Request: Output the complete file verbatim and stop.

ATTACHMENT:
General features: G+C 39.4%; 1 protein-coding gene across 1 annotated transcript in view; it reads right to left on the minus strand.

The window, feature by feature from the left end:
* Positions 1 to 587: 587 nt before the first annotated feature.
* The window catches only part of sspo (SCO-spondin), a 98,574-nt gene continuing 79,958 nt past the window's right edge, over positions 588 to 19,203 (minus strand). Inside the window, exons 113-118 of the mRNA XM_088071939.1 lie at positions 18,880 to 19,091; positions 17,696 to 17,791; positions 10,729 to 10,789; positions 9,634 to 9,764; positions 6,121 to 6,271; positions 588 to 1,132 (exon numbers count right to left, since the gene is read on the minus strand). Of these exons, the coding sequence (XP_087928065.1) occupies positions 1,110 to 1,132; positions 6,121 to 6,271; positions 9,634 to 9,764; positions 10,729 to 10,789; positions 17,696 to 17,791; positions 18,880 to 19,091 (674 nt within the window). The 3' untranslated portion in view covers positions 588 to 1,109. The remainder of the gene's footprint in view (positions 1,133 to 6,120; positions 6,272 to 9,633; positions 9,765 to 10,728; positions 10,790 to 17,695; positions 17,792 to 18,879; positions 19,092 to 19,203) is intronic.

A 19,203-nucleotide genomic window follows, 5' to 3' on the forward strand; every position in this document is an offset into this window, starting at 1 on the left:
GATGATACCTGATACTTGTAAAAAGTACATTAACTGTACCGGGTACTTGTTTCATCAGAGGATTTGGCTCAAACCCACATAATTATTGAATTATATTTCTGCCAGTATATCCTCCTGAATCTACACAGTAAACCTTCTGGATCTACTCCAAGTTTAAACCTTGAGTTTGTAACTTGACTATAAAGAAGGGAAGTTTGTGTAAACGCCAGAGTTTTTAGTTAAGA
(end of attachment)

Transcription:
General features: G+C 39.4%; 1 protein-coding gene across 1 annotated transcript in view; it reads right to left on the minus strand.

The window, feature by feature from the left end:
* Positions 1 to 587: 587 nt before the first annotated feature.
* The window catches only part of sspo (SCO-spondin), a 98,574-nt gene continuing 79,958 nt past the window's right edge, over positions 588 to 19,203 (minus strand). Inside the window, exons 113-118 of the mRNA XM_088071939.1 lie at positions 18,880 to 19,091; positions 17,696 to 17,791; positions 10,729 to 10,789; positions 9,634 to 9,764; positions 6,121 to 6,271; positions 588 to 1,132 (exon numbers count right to left, since the gene is read on the minus strand). Of these exons, the coding sequence (XP_087928065.1) occupies positions 1,110 to 1,132; positions 6,121 to 6,271; positions 9,634 to 9,764; positions 10,729 to 10,789; positions 17,696 to 17,791; positions 18,880 to 19,091 (674 nt within the window). The 3' untranslated portion in view covers positions 588 to 1,109. The remainder of the gene's footprint in view (positions 1,133 to 6,120; positions 6,272 to 9,633; positions 9,765 to 10,728; positions 10,790 to 17,695; positions 17,792 to 18,879; positions 19,092 to 19,203) is intronic.

A 19,203-nucleotide genomic window follows, 5' to 3' on the forward strand; every position in this document is an offset into this window, starting at 1 on the left:
GATGATACCTGATACTTGTAAAAAGTACATTAACTGTACCGGGTACTTGTTTCATCAGAGGATTTGGCTCAAACCCACATAATTATTGAATTATATTTCTGCCAGTATATCCTCCTGAATCTACACAGTAAACCTTCTGGATCTACTCCAAGTTTAAACCTTGAGTTTGTAACTTGACTATAAAGAAGGGAAGTTTGTGTAAACGCCAGAGTTTTTAGTTAAGA